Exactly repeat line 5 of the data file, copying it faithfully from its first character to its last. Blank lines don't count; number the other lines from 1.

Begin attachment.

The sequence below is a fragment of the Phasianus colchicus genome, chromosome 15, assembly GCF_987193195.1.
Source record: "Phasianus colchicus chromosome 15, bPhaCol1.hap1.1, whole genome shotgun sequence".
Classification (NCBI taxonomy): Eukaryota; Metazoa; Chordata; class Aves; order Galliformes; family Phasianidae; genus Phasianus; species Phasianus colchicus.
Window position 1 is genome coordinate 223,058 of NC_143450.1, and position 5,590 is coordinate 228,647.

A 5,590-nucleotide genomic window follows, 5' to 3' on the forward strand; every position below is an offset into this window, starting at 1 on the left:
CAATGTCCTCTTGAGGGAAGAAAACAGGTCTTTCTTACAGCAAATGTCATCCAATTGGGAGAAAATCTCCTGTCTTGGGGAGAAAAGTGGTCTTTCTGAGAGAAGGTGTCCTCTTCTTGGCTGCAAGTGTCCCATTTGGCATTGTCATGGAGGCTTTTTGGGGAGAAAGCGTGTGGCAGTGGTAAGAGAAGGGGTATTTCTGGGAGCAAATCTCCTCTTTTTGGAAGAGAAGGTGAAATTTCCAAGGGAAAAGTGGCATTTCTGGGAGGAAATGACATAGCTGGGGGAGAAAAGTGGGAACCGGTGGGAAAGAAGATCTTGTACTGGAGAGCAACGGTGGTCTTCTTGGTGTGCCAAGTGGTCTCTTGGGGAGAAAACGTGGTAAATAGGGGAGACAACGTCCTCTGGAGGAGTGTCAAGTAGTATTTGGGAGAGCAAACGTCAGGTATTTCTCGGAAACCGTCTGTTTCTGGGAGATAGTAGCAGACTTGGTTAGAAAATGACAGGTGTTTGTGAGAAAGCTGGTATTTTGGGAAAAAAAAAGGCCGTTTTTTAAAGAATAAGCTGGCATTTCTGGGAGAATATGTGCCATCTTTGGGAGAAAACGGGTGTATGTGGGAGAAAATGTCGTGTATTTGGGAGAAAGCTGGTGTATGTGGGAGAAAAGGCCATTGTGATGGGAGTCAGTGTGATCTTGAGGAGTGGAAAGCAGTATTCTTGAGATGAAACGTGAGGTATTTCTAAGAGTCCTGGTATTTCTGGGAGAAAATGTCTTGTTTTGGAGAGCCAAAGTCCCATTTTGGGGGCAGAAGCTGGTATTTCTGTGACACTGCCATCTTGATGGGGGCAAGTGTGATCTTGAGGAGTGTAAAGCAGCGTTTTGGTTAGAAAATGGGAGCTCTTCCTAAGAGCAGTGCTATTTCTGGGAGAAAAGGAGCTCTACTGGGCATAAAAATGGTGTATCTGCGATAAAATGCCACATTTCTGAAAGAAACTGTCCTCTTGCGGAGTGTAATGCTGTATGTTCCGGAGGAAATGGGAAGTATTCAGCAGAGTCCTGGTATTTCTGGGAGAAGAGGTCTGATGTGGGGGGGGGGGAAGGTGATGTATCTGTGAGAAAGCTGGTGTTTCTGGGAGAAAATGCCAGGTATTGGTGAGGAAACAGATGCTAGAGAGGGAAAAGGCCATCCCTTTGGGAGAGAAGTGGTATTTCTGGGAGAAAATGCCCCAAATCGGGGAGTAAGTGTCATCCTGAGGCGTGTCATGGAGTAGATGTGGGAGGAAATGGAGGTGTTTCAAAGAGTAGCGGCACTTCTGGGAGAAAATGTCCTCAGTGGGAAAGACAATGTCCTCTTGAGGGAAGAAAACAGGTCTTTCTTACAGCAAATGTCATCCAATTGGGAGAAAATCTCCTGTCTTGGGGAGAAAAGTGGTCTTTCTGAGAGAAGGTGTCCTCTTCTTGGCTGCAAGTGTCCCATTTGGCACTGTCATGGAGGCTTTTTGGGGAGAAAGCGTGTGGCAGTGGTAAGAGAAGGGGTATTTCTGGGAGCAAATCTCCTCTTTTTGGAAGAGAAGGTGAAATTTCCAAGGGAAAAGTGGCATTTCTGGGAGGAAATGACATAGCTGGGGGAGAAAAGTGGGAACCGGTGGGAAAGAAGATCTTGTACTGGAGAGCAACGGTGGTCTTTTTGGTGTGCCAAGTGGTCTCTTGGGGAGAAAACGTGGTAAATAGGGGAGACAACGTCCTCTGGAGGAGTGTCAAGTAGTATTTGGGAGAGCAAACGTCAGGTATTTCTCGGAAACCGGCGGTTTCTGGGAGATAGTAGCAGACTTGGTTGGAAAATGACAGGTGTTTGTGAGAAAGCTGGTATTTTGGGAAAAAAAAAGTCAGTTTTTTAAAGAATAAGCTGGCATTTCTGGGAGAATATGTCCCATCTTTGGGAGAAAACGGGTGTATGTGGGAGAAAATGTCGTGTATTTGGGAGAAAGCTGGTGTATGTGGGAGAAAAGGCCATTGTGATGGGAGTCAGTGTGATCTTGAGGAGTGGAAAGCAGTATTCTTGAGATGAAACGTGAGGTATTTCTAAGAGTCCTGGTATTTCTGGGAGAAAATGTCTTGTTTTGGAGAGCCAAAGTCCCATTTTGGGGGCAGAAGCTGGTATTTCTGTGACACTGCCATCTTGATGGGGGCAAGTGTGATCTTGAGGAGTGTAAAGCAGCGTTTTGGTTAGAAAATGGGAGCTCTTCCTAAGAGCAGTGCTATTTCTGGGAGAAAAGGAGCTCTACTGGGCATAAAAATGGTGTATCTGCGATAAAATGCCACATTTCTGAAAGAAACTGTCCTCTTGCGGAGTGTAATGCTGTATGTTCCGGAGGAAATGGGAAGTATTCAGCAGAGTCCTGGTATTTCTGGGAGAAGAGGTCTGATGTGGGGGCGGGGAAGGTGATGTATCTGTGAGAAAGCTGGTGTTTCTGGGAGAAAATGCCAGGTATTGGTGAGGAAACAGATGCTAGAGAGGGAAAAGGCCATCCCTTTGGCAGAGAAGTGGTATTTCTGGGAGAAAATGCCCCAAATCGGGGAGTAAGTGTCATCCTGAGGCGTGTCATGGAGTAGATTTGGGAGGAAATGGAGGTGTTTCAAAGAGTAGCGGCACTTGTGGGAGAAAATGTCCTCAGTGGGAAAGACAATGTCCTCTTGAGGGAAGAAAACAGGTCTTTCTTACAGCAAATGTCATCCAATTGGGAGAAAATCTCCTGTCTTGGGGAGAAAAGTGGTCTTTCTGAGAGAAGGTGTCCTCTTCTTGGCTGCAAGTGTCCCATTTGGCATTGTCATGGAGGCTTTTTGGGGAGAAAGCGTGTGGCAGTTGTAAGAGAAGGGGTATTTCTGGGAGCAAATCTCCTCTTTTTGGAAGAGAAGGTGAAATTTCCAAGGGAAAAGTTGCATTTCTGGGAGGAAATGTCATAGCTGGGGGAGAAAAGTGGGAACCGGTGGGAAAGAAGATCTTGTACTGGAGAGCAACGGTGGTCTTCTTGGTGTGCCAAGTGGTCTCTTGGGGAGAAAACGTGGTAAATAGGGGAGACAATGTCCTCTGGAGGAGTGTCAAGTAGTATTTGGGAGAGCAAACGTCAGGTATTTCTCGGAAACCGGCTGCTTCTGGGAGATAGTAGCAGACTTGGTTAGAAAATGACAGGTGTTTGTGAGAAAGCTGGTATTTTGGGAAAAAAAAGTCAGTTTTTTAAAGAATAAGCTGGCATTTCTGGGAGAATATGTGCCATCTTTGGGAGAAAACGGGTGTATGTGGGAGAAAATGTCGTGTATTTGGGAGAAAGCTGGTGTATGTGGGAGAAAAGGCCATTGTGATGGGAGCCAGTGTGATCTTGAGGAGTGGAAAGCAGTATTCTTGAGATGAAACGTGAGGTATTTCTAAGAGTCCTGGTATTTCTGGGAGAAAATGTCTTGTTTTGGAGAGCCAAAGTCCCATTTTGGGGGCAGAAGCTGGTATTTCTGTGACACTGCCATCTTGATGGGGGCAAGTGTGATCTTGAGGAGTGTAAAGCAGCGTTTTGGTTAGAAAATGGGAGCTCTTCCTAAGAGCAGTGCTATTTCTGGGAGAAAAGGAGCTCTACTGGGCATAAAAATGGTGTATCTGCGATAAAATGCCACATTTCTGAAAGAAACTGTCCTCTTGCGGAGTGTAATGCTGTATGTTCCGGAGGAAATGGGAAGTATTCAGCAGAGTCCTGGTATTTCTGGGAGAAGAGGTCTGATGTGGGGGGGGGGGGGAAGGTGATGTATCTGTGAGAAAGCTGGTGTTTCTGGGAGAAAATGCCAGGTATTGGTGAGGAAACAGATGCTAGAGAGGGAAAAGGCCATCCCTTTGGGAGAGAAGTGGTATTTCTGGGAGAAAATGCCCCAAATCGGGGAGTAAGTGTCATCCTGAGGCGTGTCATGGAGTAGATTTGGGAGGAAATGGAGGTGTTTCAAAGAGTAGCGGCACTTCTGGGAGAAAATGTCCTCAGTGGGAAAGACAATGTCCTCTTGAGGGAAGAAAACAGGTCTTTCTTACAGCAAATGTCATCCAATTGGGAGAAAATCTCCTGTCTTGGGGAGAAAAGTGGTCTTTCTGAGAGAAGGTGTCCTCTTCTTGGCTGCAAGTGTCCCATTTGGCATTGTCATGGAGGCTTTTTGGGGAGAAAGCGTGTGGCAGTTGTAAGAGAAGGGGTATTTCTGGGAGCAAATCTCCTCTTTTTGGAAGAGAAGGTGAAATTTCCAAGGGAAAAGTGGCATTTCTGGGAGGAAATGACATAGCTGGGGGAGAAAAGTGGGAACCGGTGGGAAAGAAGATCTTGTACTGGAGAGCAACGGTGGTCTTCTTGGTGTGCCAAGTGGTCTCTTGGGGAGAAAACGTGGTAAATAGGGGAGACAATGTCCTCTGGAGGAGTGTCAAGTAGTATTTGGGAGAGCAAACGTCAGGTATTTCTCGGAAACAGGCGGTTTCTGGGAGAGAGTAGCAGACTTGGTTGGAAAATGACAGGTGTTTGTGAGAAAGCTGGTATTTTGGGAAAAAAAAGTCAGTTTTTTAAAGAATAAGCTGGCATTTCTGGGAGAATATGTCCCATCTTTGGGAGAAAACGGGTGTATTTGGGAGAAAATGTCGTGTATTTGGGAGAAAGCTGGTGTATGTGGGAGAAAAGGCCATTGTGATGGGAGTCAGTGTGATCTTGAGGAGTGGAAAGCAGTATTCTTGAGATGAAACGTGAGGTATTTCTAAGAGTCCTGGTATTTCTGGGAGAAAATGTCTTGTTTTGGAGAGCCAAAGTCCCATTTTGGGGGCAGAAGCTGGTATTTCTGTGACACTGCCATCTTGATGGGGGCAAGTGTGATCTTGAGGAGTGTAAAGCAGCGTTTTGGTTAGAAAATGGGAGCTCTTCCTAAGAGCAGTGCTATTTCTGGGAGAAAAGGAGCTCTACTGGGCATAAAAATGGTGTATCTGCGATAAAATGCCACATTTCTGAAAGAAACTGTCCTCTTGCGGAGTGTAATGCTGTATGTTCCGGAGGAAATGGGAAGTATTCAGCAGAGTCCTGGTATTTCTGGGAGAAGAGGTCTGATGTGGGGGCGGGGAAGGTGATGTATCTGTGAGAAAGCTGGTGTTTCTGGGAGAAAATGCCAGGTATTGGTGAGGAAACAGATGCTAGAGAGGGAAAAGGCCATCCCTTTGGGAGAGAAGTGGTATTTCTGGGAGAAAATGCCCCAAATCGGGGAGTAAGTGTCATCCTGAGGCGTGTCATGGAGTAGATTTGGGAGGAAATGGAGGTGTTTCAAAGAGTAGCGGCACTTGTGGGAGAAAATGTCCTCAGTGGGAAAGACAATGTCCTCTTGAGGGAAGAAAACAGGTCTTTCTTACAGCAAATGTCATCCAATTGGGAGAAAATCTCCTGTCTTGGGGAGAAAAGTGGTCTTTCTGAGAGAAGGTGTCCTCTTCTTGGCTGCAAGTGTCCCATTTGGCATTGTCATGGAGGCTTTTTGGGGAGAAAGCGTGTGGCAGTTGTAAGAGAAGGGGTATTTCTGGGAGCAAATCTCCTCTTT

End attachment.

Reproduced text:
A 5,590-nucleotide genomic window follows, 5' to 3' on the forward strand; every position below is an offset into this window, starting at 1 on the left: